Tomson Highway

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What is Nanabush's function and significance in Highway's plays The Rez Sisters and Dry Lips Oughta Move to Kapuskasing?

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In both plays, and particularly in The Rez Sisters, Highway uses the figure of Nanabush to explore the spiritual subtext of his writings, embodied in the character of Nanabush—a trickster figure—who offers commentary on the politics of gender as well.

Trickster gods linger in various folk culture, and the primary attribute of the trickster and their actions is an absence of moral dualism—the trickster is not good or bad, but rather playful and often manipulative, largely so as to expose the foolishness of others.

Nanabush (an Ojibway name) is an androgynous, liminal figure, often without determinate shape, language, or gender. In this way, he/she is a supernatural figure/deity, able to expose gender as an imposed concept, particularly in its imperial context (how gender roles were impressed upon First Nations’ women).

In The Rez Sisters, only Zhaboonigan and Marie-Adele can see/speak to Nanabush. They also happen to be the most bodily damaged of characters and because of this, somehow more able to tap into their world on a profoundly spiritual level. Nanabush's various forms seek to provide commentary on the nature and the meaning of existence, particularly as it applies to Marie-Adele and her battles as a woman. Nanabush is a figure who probes the dichotomy/divisions between men and women and the strained relationships between genders “on the rez” ("on the reservation"). Specific attention is paid to the women in abusive relationships with spouses and boyfriends and those who are set in opposition with the male leaders of their respective ethnic groups.

The tension between Native men and women isn’t as aggressively represented in Dry Lips Oughta Move to Kapuskasing, though the figure of Nanabush is equally as important. In Dry Lips, Nanabush plays with the tension between gender neutral Ojibwe pronouns by presenting themselves as simultaneously both man and woman, yet neither:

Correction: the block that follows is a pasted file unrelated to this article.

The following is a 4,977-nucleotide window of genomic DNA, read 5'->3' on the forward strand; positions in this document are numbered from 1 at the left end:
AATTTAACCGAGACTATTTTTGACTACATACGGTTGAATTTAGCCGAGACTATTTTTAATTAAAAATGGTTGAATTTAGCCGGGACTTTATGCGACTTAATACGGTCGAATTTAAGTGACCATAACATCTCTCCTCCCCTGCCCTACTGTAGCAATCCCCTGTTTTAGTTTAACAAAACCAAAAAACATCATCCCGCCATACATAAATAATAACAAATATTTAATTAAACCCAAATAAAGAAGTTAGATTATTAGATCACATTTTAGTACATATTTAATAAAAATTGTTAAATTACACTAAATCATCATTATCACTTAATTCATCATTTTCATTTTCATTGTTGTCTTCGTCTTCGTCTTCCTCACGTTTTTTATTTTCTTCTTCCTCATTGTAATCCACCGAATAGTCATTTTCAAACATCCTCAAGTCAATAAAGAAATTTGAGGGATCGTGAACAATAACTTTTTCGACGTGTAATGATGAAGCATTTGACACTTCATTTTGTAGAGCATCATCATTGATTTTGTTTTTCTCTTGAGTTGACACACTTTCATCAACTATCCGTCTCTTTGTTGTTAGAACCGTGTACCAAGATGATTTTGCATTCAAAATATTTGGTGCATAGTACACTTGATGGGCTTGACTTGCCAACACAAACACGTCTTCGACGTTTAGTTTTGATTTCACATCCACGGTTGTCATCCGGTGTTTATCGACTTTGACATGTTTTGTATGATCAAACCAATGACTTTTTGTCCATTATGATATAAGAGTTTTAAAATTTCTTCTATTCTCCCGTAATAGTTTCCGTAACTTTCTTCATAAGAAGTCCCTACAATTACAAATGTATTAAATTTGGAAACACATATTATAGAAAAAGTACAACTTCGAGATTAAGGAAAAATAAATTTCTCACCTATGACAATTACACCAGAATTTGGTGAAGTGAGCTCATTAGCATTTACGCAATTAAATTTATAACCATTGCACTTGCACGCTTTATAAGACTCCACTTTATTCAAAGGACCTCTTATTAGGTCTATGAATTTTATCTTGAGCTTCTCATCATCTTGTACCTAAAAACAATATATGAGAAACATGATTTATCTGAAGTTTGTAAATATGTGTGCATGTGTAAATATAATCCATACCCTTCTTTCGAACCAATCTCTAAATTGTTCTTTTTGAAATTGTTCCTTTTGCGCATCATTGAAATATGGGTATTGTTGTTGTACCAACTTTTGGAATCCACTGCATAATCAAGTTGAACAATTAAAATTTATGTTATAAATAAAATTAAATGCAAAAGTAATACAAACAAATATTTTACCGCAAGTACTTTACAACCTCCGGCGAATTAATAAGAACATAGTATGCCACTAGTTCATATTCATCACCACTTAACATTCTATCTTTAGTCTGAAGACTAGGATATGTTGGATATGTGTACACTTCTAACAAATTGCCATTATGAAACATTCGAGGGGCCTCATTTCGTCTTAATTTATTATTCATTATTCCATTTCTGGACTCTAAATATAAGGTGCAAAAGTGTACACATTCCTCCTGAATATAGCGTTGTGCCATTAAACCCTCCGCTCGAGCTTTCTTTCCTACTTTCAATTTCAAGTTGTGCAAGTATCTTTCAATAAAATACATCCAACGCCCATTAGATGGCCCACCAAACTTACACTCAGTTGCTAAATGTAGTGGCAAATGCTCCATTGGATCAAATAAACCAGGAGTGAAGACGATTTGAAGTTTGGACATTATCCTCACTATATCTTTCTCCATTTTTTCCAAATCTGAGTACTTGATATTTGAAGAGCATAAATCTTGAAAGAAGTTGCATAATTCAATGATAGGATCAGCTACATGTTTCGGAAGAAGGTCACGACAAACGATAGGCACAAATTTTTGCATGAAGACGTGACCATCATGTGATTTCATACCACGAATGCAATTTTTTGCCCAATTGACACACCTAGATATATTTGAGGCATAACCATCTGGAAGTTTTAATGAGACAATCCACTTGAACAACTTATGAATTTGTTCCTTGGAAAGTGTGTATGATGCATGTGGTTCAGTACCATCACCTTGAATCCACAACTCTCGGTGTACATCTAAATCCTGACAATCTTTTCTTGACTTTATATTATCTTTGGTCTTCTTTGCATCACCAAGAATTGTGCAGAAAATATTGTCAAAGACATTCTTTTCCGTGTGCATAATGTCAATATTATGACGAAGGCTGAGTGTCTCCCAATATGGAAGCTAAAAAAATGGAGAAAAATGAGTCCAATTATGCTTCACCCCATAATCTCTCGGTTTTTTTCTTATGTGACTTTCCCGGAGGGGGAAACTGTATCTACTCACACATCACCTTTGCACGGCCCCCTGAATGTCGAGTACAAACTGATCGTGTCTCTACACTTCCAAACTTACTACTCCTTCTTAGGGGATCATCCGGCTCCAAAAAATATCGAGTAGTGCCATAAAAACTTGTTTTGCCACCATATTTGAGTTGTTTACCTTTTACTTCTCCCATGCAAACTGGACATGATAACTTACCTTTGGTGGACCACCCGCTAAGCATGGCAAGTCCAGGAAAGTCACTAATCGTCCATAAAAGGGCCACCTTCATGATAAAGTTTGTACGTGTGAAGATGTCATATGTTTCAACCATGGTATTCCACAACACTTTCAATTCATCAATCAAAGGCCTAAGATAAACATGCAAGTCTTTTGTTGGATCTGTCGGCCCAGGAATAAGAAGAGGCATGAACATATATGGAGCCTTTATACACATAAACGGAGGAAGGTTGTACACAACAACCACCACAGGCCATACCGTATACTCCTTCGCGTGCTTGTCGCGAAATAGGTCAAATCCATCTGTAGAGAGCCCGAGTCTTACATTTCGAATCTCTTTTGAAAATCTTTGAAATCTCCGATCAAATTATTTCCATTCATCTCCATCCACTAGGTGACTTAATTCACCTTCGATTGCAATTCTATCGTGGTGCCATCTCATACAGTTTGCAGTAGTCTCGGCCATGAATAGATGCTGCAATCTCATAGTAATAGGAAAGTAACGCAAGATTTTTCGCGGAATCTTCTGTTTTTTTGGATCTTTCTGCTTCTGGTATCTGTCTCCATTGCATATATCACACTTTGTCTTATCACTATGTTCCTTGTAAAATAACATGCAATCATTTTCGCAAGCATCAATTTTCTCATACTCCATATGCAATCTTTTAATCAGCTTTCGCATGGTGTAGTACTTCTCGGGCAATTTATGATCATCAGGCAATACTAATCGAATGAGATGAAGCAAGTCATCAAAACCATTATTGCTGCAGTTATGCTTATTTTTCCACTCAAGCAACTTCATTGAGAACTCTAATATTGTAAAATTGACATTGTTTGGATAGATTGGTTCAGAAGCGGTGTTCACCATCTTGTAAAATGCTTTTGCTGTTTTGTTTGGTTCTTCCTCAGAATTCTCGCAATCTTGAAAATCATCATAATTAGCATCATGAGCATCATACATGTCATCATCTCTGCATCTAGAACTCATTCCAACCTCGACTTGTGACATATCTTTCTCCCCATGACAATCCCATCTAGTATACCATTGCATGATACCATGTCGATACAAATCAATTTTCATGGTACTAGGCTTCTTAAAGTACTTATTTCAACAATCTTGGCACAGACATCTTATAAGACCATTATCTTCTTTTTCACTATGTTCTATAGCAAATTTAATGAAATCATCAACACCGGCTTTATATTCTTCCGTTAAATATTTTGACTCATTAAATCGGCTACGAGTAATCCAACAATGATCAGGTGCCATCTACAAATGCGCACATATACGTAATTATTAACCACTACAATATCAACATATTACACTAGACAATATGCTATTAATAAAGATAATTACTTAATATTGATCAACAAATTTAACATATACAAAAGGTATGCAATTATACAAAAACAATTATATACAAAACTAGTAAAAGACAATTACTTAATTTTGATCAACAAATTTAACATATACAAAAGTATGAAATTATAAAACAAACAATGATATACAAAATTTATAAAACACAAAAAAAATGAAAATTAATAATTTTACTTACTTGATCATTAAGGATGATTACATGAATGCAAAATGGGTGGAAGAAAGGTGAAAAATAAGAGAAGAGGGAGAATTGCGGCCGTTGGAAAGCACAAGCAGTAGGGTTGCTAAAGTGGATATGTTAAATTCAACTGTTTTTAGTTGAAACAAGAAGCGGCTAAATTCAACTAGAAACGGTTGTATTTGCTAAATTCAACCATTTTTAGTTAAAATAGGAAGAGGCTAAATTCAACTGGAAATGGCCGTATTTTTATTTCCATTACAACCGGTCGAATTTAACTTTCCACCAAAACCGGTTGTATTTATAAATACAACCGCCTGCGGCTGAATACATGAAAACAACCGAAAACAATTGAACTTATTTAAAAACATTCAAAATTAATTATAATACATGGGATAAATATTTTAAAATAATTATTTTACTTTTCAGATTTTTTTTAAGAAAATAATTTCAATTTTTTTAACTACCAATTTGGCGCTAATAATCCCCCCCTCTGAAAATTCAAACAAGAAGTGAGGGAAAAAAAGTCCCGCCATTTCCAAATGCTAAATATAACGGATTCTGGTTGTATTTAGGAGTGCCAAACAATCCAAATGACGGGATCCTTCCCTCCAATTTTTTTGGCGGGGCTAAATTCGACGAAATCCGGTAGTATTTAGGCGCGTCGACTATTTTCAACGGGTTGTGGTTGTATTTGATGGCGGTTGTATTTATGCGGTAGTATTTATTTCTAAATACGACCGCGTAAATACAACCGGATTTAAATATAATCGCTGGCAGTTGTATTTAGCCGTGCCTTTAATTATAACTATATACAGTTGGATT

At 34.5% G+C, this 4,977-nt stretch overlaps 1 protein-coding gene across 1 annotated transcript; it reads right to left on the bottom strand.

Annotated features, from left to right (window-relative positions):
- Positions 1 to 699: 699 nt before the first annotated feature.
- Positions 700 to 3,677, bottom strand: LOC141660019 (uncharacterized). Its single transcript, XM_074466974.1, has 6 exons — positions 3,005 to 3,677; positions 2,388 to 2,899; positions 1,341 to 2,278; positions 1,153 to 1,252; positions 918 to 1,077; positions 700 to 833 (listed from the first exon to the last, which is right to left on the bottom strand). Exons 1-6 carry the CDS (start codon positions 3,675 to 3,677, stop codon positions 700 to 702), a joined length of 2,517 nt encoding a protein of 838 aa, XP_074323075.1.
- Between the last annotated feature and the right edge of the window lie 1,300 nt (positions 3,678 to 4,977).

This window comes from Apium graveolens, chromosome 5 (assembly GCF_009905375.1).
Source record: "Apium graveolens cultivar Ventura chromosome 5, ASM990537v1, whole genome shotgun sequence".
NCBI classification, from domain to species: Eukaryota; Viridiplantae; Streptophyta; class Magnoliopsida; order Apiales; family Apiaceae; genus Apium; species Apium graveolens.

He/she is dressed in an old man's white beard and wig, but also wearing sexy, elegant women's high-heeled pumps. Surrounded by white, puffy clouds, she/he sits with her legs crossed, nonchalantly filing his/her fingernails. (117)

Nanabush seeks to push the buttons of abusive men like Big Joey. By removing any real allegiance to either of the genders that comprise the (European) gender binary, Nanabush (who we also learn enjoys occasionally masquerading as a hyper-sexualized woman) directly confronts men on the reservations who objectify and assault women and who, in most cases, want to control these women’s sexuality/sexualities. Nanabush is ultimately an “out of control” character who examines the hypocrisy and violence between the sexes.

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The Rez Sisters and Dry Lips Oughta Move to Kapuskasing are based on the Native story-telling tradition, steeped in cultural memories and interpretations.  Nanabush is a mythical, spiritual creature of vast importance in the Native American  culture and he or she is not unique to these plays nor created by Tomson Highway. Nanabush possesses male characteristics in The Rez Sisters and female characteristics in Dry Lips Oughta Move to Kapuskasing.

Nanabush is a symbolic character and, as the only male presence in The Rez Sisters  he reveals that , in the long run, things do actually remain the same, despite apparent happiness or intense sadness. The characters themselves sometimes speak in Cree, the native language and it is significant that these are the characters that can relate to Nanabush as they have an understanding of the spiritual link.

Whilst essentially described as a "trickster," Nanabush adds an essence to the native people which is otherwise, seemingly, lacking in"Westerners." He / she is not a character or "hero" that, in western culture, people would strive to model themselves on, as Nanabush can represent anything and Tomson is able to use the character for his own purposes, depending on which play or circumstance he is describing.  

In The Rez Sisters, the characters that Nanabush represents are somewhat innocuous whereas in Dry Lips Oughta Move to Kapuskasing, the female characters that Nanabush represents are some of the worst sort and, mostly offensive revealing that Tomson sees this as a combination of the secular western world and the, perhaps overly-idealized world of the spirits in Native culture. The result is unpleasant and maybe even serves as a warning.

Spirituality, originally, was not just an art form but in the modern day, we tend to refer to it as such and treat it as perhaps a series of pictures, drawings, clothing and other tangible objects that actually contribute to the loss of the myth itself. Tomson wants to reveal the two different Nanabush characters - spiritual - and materialistic which enables Nanabush to contribute to the plot development.

In Dry Lips Oughta Move to Kapuskasing, Nanabush helps to expose the wickedness as there can be no transformation without first exposing evil. In both plays, Nanabush is able to transcend gender and the restrictions and expectations of a westernized culture.    

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